51.     The various factors driving the demand for digital bandwidth have had a profound impact on the U.S. economy. The Department of Commerce reports that the Information Technology sector of the economy has accounted for 25 percent of U.S. GDP growth in recent years and that "IT and electronic commerce can be expected to drive economic growth for many years to come." Emerging Digital Economy, p.2.


52.     See Kevin Werbach, "Digital Tornado: The Internet and Telecommunications Policy," Federal Communications Commission, PFF Working Paper Series #29, March 1997, p. 3. ("[I]t is valuable to understand the Internet as a feedback loop. A feedback loop occurs when the output of a system is directed back into the system as an input. Because the system constantly produces fuel for its own further expansion, a feedback loop can generate explosive growth.")


53.     U.S. Department of Commerce, U.S. Industry & Trade Outlook >98, at 26-4 (1997).


54.     S. Galante, 1997 IPOs Sputter, Then Pick Up, CNet, Dec. 22, 1997,,4,17554,00.html.


55.     S. Lohr, Information Technology Field Is Rated Largest U.S. Industry, N.Y. Times on the Web, Nov. 18, 1997, (citing American Electronics Association study).


56.     S. Lohr, Information Technology Field Is Rated Largest U.S. Industry, N.Y. Times on the Web, Nov. 18, 1997, (citing American Electronics Association study).


57.     The FCC's Kevin Werbach noted that the Internet, however, is driven by a particularly powerful set of self-reinforcing conditions. Some supply factors (such as the availability of higher-capacity networks) permit an expansion of demand (for example, by allowing bandwidth-intensive services such as high-resolution video transmission). Like a digital tornado, the vortex continues, as the new level of demand creates the need for additional capacity, and so forth. See K. Werbach, FCC Office of Plans and Policy, OPP Working Paper No. 29, Digital Tornado: The Internet and Telecommunications Policy 4, 5 (Mar. 1997).


58.     Connecticut Research, 1994 Local Telecommunications Competition at II-15 (6th ed. 1994); New Paradigm Resources Group & Connecticut Research, 1997 Annual Report on Local Telecommunications Competition 28 (8th ed. 1997).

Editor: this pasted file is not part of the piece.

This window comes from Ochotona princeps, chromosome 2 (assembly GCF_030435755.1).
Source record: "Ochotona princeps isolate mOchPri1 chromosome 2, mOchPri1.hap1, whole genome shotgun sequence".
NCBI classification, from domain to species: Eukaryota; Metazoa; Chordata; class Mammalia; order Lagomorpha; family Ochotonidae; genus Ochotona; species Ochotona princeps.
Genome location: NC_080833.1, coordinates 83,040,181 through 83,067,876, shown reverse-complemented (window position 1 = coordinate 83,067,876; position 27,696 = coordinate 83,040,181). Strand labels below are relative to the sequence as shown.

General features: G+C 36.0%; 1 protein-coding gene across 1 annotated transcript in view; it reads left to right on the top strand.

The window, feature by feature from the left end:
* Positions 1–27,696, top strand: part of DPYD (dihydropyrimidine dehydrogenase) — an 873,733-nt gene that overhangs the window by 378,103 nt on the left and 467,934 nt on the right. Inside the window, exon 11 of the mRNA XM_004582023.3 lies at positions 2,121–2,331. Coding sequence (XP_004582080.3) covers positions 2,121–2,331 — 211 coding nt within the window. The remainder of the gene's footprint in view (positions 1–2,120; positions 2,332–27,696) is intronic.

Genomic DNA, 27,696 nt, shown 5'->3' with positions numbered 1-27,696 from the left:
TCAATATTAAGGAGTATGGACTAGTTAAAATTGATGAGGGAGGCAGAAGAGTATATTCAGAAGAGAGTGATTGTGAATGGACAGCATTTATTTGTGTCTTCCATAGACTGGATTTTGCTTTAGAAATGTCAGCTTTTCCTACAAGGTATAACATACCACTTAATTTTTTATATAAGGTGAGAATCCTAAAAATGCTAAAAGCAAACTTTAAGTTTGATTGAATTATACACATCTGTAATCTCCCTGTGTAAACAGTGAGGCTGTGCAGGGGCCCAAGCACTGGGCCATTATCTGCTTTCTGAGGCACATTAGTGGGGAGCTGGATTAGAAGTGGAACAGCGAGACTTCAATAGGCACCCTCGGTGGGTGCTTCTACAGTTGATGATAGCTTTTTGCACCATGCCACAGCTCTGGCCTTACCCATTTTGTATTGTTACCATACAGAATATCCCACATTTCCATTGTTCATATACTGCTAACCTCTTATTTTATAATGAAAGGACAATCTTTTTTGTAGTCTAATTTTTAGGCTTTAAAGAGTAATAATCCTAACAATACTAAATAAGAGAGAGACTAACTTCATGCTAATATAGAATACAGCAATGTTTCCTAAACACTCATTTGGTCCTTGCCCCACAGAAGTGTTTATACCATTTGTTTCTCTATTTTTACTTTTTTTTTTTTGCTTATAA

59.     Connecticut Research, 1994 Local Telecommunications Competition at II-1 (6th ed. 1994); New Paradigm Resources Group & Connecticut Research, 1997 Annual Report on Local Telecommunications Competition 7 (8th ed. 1997).


60.     J. Keller, Ex-MFS Managers Plan to Build Global Network Based on Internet, Wall St. J, Jan. 20, 1998; S. Schiesel, From a Supplier of Gas Comes a Digital Pipeline, N.Y. Times, Jan. 12, 1998, at D10.


61.     In 1996, telecommunications mergers topped $100 billion in value; 1997 followed with more than $90 billion in deals. P. Truell, Buoyant Stock Market Keeps Mergers in Pipeline, N.Y. Times, Jan. 5, 1998, at D3.


62.     Comments of the United States Internet Providers Association, Usage of the Public Switched Network by Information Service and Internet Access Providers, CC Dkt. No. 96-263 (F.C.C. filed Mar. 24, 1997).


63.     J. Rickard, Boardwatch Directory of Internet Service Providers (Fall 1997),


64.     P. Elstrom, New Boss, New Plan, Business Week, Feb. 2, 1998, at 122; Terrestrial Services Market Reaches $218.3 Billion, According to IDC, PR Newswire, Jan. 21, 1997.


65.     P. Vadlamudi, Amid the Churn and Change, ISP Market Keeps on Growing, Investor's Business Daily, Nov. 13, 1997, at A8 (citing Maloff Group estimates).


66.     1996 and 1997 America Online Annual Reports.


67.     ISDN supplies two 64 kb/s channels that can be used for either voice or data, together with one 16 kb/s network signaling channel.